Walter Storey was determined that his son, Ian, would not follow the path of previous generations of his family by working in the coal mines of Durham. But singing Otello in Los Angeles at the invitation of Placido Domingo is unlikely to have formed part of either man's wildest dreams.
Nonetheless, a glittering future in opera looks to be Ian Storey's for the taking, after a triumphant rise through the ranks of professional tenors following a tough childhood growing up in the Co Durham mining village of Chilton and previous careers as a cabinet maker and teacher in New Zealand.
The 49-year-old singer's remarkable career ascent, reached its apogee last month when he became the first British performer in decades to open the new season at La Scala in Milan home to the world's most demanding opera audience.
Although reviews of the Briton's performance as Tristan, in Wagner's Tristan und Isolde in front of six prime ministers and presidents, were appreciative rather than ecstatic, such a lead role in the glitziest night of the opera calendar marked an extraordinary turnaround for the son of a coal board clerk and the grandson of a miner.
Dubbed the Billy Elliot of opera, Storey now has engagements booked at opera houses around the world until 2013, including a request from Domingo, the world's foremost tenor, to make his debut in America next month by performing Otello in Los Angeles, followed by a reprise of his role as the Flying Dutchman in Washington. This has all happened with minimal attention in Britain, where Storey's profile is only just beginning to rise despite his spending more than a decade honing his skills for Opera East, Opera North and Scottish Opera.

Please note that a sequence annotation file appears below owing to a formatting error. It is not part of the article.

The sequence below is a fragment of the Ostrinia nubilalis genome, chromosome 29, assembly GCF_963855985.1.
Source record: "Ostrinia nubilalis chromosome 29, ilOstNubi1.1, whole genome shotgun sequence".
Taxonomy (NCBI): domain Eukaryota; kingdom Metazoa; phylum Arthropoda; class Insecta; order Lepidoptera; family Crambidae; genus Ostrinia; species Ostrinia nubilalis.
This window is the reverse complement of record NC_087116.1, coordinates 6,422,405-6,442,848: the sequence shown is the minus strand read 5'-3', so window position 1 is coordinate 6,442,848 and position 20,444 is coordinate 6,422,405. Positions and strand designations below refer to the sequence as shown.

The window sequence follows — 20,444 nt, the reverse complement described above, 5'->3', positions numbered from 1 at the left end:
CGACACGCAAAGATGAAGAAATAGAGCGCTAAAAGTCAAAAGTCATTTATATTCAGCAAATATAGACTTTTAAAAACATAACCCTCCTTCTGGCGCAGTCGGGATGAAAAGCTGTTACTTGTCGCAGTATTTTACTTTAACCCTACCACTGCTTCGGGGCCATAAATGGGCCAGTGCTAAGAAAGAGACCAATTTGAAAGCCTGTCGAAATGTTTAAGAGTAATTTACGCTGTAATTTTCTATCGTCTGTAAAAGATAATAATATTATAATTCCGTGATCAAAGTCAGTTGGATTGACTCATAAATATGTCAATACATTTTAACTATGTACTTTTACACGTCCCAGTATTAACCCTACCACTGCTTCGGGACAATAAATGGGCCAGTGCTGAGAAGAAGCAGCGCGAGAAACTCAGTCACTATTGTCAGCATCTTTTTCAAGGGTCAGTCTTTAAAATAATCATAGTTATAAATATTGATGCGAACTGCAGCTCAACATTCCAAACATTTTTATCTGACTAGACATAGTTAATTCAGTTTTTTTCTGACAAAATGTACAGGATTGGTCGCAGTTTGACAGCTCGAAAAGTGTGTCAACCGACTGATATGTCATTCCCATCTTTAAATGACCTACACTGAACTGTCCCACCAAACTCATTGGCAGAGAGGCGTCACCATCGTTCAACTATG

The father-of-one, who lives in Herefordshire, is the first to admit his story is remarkable. He said: "I was heavily involved in sport, I had an accident and joined a choir just to fill in some time. After a few months the conductor said, 'have you thought of becoming an opera singer?', so here I am."
Among his fans is Daniel Barenboim, the revered conductor, who was impressed by Storey's tenacity in practising for eight hours a day as well as putting in many hours in the gym for the physically demanding role of Turandot.
Barenboim, who led the orchestra in the La Scala production, said: "He is a real, real discovery. I think his life will change."Reuse content